There is no attempt made—to the credit of all concerned—to make David a titan without faults. He is human enough to want to run away with Bathsheba when the populace led by the Prophet Nathan accuses him of adultery and its resulting disastrous effect on Israel’s economy. And his mate is depicted as being aware of her guilt in the matter too. She confesses—and this, among other things, may cause debate from learned sources—that she had, in her wily woman’s way, a great role in enticing her lover.In endowing David with the graces and shortcomings of a mortal, Mr. Dunne and company have made him an angry ruler but one who has never lost his zeal for his God or the Law of Moses. Ready to send Uriah the Hittite into “the hottest forefront of battle” in the knowledge that his loved one’s husband thus will be killed, he is man enough to admit the horrible thought and deed. In his recital of the Twenty-third Psalm he is a lonely but truly pious man speaking his heart. And since God is his “Shepherd,” he is also ready to test His wrath and save his people from privation by sacrificing himself to the divine power of the Ark.

Without a convincing David, as has been noted, this combination of romance and religion would have been merely a two-hour dissertation no more exciting than a lantern-slide lecture. However, in Gregory Peck’s delineation the producers have an authoritative performance. He is a man filled with anguish at the death of Jonathan and of Saul. He is a King willing to forego his regal rights for his love and he is the frail vessel who movingly confesses his sins but one who also is strong enough to exclaim, “lift Thine hand from Thy people who suffer for my crimes.”Unfortunately, however, the rest of the cast is entirely overshadowed by this role. Bathsheba, as portrayed by Susan Hayward, is a Titian-tressed charmer who seems closer to Hollywood than to the arid Jerusalem of the Bible.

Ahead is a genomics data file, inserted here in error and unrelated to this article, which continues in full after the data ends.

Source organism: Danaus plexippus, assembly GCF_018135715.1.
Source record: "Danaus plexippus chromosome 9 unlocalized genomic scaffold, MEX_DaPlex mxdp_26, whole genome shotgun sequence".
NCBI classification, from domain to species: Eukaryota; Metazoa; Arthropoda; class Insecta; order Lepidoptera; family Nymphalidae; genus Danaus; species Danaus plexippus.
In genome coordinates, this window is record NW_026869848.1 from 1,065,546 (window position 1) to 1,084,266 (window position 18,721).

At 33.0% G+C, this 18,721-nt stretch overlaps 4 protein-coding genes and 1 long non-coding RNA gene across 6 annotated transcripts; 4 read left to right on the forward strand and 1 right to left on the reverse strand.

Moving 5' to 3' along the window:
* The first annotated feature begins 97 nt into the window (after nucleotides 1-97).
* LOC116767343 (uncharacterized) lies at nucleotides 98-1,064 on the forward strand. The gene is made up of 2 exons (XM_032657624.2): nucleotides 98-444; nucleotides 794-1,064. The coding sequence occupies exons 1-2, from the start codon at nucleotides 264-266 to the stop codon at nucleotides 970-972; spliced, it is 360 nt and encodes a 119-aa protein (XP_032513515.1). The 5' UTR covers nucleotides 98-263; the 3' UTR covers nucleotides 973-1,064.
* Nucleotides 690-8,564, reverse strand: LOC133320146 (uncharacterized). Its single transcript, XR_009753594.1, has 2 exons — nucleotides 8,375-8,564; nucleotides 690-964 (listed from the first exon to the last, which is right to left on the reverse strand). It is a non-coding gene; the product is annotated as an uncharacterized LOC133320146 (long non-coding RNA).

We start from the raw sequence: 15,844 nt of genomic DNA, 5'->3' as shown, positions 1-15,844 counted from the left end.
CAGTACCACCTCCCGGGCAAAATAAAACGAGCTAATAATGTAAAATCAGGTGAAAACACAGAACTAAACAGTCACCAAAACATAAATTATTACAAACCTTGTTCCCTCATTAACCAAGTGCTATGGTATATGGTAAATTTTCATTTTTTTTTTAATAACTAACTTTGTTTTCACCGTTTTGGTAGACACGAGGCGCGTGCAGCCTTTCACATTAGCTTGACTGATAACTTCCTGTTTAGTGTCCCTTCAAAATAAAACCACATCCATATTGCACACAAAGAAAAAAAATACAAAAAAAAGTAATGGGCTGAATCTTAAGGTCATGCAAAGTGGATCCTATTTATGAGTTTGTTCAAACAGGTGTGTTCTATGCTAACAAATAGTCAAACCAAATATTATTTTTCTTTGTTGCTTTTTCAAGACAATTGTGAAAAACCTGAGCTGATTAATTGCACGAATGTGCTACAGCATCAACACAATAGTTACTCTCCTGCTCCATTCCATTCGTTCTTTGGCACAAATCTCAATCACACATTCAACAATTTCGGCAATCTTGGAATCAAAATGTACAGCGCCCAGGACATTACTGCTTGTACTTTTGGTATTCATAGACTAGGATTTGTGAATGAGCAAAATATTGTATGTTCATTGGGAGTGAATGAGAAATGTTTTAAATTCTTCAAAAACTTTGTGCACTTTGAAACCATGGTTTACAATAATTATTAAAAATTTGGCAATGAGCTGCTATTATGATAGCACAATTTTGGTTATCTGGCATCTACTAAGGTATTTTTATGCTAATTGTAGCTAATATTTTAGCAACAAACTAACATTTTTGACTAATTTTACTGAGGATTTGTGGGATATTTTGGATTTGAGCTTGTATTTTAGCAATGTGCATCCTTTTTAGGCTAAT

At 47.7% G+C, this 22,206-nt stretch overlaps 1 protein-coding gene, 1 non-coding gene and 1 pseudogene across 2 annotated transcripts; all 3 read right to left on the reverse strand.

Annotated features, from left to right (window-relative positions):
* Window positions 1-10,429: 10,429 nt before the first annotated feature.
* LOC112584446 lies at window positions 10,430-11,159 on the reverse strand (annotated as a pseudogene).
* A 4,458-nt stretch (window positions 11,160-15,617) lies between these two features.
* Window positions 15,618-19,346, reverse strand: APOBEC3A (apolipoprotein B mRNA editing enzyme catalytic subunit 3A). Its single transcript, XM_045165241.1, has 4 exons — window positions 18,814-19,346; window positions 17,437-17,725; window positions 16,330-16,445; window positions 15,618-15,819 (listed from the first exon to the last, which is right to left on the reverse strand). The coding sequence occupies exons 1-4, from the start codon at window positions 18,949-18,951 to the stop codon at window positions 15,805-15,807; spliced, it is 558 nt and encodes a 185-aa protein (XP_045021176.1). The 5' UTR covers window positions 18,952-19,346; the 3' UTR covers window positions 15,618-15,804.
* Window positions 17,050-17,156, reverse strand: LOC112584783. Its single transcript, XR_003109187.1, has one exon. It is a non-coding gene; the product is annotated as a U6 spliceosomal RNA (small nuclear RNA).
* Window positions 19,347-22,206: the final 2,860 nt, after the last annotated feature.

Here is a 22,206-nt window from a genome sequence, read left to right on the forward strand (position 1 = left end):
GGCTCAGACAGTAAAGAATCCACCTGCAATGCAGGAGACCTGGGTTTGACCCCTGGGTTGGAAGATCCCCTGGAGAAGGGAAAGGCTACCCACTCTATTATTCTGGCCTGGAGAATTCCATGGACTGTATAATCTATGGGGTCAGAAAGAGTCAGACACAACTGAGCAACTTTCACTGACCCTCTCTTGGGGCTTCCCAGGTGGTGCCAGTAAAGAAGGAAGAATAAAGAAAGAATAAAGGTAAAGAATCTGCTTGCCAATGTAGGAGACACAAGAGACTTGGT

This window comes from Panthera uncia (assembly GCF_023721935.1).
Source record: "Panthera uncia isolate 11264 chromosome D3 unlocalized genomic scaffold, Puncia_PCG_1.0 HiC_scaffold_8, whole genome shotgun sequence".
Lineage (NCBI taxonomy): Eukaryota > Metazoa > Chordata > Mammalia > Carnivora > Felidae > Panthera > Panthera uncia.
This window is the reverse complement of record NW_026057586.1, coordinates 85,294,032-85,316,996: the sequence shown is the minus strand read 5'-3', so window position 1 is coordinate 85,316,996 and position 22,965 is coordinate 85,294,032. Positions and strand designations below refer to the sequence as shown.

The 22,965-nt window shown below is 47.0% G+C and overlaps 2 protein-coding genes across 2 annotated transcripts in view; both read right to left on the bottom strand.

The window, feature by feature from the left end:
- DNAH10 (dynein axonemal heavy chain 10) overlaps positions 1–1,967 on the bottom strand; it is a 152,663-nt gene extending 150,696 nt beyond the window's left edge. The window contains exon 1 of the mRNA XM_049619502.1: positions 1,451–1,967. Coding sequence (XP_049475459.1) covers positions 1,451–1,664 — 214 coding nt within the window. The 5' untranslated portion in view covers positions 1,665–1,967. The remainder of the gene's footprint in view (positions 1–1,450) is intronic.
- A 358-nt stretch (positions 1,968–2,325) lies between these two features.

Raymond Massey, as the bearded Prophet Nathan, is little more than a voice of doom in the wilderness. Kieron Moore, as Uriah; Jayne Meadows, as the vengeful Michal, and James Robertson Justice, as David’s aide, Abishai, merely make casual, brief appearances.Having been mounted artistically, an age-old tale now takes on colorful dimensions. For all of its verbosity and occasional slickness and sensuality, “David and Bathsheba” makes its point with feeling and respect.

DAVID AND BATHSHEBA, written for the screen by Philip Dunne; directed by Henry King; produced by Darryl F. Zanuck for Twentieth Century-Fox. At the Rivoli.
David . . . . . Gregory Peck
Bathsheba . . . . . Susan Hayward
The Prophet Nathan . . . . . Raymond Massey
Uriah the Hittite . . . . . Kieron Moore
Abishai . . . . . James Robertson Justice
Michal . . . . . Jayne Meadows
Ira . . . . . John SuttonJoab . . . . . Dennis Hoey
Goliath . . . . . Walter Talun
Adultress . . . . . Paula Morgan
King Saul . . . . . Francis X. Bushman
Jonathan . . . . . Teddy Infuhr
David (as a boy) . . . . . Leo Pessin
Specialty Dancer . . . . . Gwyneth Verdon
Absolom . . . . . Gilbert Barnett
Amnon . . . . . Allan Stone
Old Shepherd . . . . . Lumsden Hare
Egyptian Ambassador . . . . . George Zucco
Samuel . . . . . Paul Newlan
Jesse . . . . . Holmes Herbert
Priest . . . . . John Burton